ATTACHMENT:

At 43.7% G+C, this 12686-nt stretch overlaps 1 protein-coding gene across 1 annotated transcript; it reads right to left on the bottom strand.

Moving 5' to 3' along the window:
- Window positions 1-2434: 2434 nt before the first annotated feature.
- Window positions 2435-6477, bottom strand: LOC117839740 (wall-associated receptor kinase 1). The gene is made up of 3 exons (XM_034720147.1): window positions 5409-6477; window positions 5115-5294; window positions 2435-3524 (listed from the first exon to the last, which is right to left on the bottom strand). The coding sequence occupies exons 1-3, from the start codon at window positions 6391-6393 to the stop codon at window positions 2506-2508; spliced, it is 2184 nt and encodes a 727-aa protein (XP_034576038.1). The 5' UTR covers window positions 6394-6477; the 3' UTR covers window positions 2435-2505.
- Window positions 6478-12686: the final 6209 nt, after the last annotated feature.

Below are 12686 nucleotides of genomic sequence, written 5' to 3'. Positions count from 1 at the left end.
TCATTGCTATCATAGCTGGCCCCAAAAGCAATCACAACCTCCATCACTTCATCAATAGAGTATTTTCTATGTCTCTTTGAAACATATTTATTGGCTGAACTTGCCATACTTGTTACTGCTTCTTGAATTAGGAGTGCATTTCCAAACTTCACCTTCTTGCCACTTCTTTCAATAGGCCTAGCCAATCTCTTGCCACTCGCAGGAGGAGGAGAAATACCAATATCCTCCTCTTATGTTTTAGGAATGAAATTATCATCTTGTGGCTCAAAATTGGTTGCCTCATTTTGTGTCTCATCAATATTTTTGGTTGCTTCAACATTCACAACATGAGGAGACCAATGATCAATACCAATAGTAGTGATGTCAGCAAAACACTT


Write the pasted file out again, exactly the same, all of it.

At 43.7% G+C, this 12686-nt stretch overlaps 1 protein-coding gene across 1 annotated transcript; it reads right to left on the bottom strand.

Moving 5' to 3' along the window:
- Window positions 1-2434: 2434 nt before the first annotated feature.
- Window positions 2435-6477, bottom strand: LOC117839740 (wall-associated receptor kinase 1). The gene is made up of 3 exons (XM_034720147.1): window positions 5409-6477; window positions 5115-5294; window positions 2435-3524 (listed from the first exon to the last, which is right to left on the bottom strand). The coding sequence occupies exons 1-3, from the start codon at window positions 6391-6393 to the stop codon at window positions 2506-2508; spliced, it is 2184 nt and encodes a 727-aa protein (XP_034576038.1). The 5' UTR covers window positions 6394-6477; the 3' UTR covers window positions 2435-2505.
- Window positions 6478-12686: the final 6209 nt, after the last annotated feature.

Below are 12686 nucleotides of genomic sequence, written 5' to 3'. Positions count from 1 at the left end.
TCATTGCTATCATAGCTGGCCCCAAAAGCAATCACAACCTCCATCACTTCATCAATAGAGTATTTTCTATGTCTCTTTGAAACATATTTATTGGCTGAACTTGCCATACTTGTTACTGCTTCTTGAATTAGGAGTGCATTTCCAAACTTCACCTTCTTGCCACTTCTTTCAATAGGCCTAGCCAATCTCTTGCCACTCGCAGGAGGAGGAGAAATACCAATATCCTCCTCTTATGTTTTAGGAATGAAATTATCATCTTGTGGCTCAAAATTGGTTGCCTCATTTTGTGTCTCATCAATATTTTTGGTTGCTTCAACATTCACAACATGAGGAGACCAATGATCAATACCAATAGTAGTGATGTCAGCAAAACACTT